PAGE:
Students major in chemistry to pursue industrial or graduate
opportunities in medicine, environmental science, computational molecular modeling, forensics, plastics, chemistry, textiles,
health sciences, materials science, energy production, biotechnology, chemical engineering, pharmaceutical sciences,
ceramics, environmental engineering, or toxicology. Chemists represent the largest group of industrial scientists in
the United States; approximately 50% of all research and development positions in this country are filled by professionals
with chemistry or chemical engineering backgrounds.
Students majoring in chemistry can select one of seven degree
tracks to tailor their curricula to meet their long-term professional objectives. Five degree tracks meet
American Chemical Society (ACS) requirements for a professional certification
in chemistry upon graduation:
The chemistry degree track is designed for maximum flexibility to
meet a broad array of student interests or needs; the biochemistry degree track is designed to meet the needs
of students interested in those health professions that do not require undergraduate research. The ACS Biochemistry track
was the nation’s first American Society for Biochemistry and Molecular Biology (ASBMB)-Accredited
The minor in applied physics consists of 17 semester hours of PHYS:
9 hours from
Students with majors in biology, chemistry, computer science, and mathematics may count physics courses required by the major (PHYS 211-212 or 201-202) toward the physics minor.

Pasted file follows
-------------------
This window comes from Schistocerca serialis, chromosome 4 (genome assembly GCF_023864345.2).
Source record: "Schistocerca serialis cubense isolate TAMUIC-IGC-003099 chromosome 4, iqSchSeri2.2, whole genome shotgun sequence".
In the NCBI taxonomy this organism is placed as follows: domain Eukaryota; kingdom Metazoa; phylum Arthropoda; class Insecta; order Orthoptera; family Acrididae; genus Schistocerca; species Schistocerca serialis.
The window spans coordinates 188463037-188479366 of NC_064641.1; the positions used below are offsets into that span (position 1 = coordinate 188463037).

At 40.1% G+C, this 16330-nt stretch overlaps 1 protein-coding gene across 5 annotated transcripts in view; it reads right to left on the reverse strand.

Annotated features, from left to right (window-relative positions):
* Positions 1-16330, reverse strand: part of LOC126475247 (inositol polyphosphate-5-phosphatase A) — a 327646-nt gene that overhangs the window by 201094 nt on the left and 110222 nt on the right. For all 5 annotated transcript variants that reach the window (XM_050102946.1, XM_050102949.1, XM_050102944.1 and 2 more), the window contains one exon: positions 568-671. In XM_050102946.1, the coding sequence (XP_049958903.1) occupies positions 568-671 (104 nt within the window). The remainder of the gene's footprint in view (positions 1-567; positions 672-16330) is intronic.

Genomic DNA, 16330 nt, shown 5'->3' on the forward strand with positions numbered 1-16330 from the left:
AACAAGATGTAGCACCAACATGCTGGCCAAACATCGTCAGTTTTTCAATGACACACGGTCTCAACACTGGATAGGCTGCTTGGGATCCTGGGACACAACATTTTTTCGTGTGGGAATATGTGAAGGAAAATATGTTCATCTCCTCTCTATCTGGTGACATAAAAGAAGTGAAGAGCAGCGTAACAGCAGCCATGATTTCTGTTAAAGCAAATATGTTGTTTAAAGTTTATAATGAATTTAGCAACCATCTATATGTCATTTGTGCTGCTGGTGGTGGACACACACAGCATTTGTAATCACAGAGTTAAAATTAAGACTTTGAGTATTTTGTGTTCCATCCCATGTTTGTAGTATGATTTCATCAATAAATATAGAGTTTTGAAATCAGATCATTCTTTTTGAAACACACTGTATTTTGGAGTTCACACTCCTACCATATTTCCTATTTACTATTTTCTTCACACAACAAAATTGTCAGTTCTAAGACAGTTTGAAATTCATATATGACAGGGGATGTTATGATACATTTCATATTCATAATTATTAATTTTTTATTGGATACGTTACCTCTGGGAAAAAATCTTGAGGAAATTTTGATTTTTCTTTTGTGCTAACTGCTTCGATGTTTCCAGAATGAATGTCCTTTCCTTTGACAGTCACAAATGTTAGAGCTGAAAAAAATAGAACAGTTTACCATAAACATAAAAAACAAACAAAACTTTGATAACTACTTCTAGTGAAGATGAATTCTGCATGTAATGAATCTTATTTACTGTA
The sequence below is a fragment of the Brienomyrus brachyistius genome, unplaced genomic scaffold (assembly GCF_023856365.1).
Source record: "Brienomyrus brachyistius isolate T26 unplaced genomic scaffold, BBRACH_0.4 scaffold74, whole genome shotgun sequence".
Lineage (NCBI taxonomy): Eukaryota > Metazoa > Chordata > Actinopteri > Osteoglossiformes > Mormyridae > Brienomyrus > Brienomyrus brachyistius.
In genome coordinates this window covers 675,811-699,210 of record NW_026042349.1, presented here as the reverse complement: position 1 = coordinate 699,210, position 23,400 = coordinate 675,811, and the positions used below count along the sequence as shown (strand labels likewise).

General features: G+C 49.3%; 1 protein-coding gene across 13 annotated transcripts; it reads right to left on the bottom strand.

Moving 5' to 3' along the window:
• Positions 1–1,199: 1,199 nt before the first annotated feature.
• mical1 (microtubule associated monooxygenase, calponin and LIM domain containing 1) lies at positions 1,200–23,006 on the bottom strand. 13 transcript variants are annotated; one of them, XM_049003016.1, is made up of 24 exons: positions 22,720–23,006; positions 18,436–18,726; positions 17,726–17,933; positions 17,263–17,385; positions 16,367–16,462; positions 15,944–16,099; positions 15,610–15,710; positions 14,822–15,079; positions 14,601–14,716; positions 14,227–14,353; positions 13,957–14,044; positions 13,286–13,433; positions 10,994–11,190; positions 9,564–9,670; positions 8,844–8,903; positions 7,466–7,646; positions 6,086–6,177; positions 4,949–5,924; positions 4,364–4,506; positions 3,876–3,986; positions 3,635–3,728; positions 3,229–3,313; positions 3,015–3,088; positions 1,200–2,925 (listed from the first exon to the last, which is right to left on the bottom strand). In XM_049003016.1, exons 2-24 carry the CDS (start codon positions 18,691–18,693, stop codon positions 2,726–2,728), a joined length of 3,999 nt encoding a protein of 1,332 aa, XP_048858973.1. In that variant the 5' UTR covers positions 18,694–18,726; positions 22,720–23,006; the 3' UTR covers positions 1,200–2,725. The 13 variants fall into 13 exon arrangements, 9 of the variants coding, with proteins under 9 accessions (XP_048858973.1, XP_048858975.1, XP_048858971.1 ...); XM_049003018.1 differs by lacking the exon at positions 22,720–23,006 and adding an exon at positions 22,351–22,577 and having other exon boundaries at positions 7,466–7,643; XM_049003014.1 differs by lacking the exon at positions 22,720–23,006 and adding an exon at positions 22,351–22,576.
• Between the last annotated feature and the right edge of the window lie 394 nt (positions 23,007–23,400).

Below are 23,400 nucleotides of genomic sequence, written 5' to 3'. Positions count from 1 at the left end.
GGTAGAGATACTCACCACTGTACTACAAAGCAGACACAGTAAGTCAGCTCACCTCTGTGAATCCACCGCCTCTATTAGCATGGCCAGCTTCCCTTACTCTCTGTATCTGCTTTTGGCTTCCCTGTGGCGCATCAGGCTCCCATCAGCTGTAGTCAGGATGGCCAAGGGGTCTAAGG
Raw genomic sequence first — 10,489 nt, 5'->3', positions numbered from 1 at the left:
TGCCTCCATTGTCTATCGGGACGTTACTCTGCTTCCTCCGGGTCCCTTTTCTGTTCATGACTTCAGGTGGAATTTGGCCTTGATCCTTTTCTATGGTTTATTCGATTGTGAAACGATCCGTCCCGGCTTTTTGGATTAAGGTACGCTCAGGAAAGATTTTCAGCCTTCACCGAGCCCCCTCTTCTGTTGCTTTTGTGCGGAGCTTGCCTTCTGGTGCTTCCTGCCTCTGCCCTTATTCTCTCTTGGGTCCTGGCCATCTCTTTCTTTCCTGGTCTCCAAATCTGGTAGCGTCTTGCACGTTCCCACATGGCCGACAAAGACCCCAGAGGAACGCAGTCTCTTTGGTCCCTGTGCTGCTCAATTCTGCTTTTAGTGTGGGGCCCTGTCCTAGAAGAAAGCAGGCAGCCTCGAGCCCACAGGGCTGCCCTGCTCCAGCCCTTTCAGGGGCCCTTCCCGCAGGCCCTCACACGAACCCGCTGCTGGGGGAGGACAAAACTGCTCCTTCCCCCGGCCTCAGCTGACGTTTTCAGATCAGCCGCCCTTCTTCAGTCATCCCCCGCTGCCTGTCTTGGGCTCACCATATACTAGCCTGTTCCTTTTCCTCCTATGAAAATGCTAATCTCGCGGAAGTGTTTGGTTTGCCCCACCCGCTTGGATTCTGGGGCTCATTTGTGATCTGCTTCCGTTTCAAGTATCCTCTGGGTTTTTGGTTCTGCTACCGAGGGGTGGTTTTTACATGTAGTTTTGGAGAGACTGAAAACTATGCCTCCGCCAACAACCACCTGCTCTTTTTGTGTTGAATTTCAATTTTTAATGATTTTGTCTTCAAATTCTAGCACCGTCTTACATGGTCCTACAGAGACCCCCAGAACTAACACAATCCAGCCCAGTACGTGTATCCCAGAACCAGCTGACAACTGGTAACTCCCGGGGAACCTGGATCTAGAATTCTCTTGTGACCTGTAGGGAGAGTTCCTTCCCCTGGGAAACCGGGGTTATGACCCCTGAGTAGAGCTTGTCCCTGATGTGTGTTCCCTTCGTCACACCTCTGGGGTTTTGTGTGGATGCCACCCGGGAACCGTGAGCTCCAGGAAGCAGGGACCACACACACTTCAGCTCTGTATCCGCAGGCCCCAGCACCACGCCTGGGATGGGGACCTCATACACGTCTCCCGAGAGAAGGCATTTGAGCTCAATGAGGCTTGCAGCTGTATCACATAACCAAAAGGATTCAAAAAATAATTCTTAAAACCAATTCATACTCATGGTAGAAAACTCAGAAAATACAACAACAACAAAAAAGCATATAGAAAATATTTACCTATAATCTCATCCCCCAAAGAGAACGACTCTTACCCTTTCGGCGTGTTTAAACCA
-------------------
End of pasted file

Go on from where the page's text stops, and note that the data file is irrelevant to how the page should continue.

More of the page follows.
The minor in chemistry consists of 18 semester hours of CHEM (excluding 104) to include at least 6 hours in courses numbered above 299. Chemistry courses required for other majors can also be counted for the chemistry minor.
The minor in geology consists of 18 semester hours in GEOL, including
And at least 6 hours in GEOL courses numbered above 299.
The minor in general science consists of at least 18 semester hours of coursework selected from BIOL, CHEM, GEOL, or PHYS, to include
Courses included in a major may not be counted in the general science minor. At least 6 hours must be in courses numbered above 299.
Students who wish to prepare for application to medical, dental, or pharmacy school should acquire a broad foundation in the natural sciences, mathematics, humanities, and the social sciences. Chemistry is a popular major for such students since it allows them to complete the pre-professional requirements without taking a large number of courses outside the major. In addition, professional schools accept a higher percentage of chemistry applicants than most other majors. These schools generally require two semesters of each of the following courses: General Chemistry, Organic Chemistry, Biology, Physics, Mathematics (preferably calculus), and English Composition and Literature. Biochemistry, Anatomy, Physiology, Genetics, and Microbiology are also strongly recommended. All of these courses can be used to fulfill requirements necessary for a major in chemistry.
Engineering programs require students to complete fundamental math and science courses to include Calculus I, II, & III, Differential Equations, Linear Algebra, General Chemistry I & II, Calculus-based Physics I & II, computer science, and several engineering science courses during their first several years of college. The Pre-Engineering program at Winthrop provides an opportunity to take these courses in a setting characterized by small classes, individual faculty attention, and access to modern instrumentation. Former Winthrop students in this program have successfully transferred into engineering programs at Clemson, Virginia Tech, Georgia Tech, Florida State and North Carolina State.
Go to the complete Majors & More list.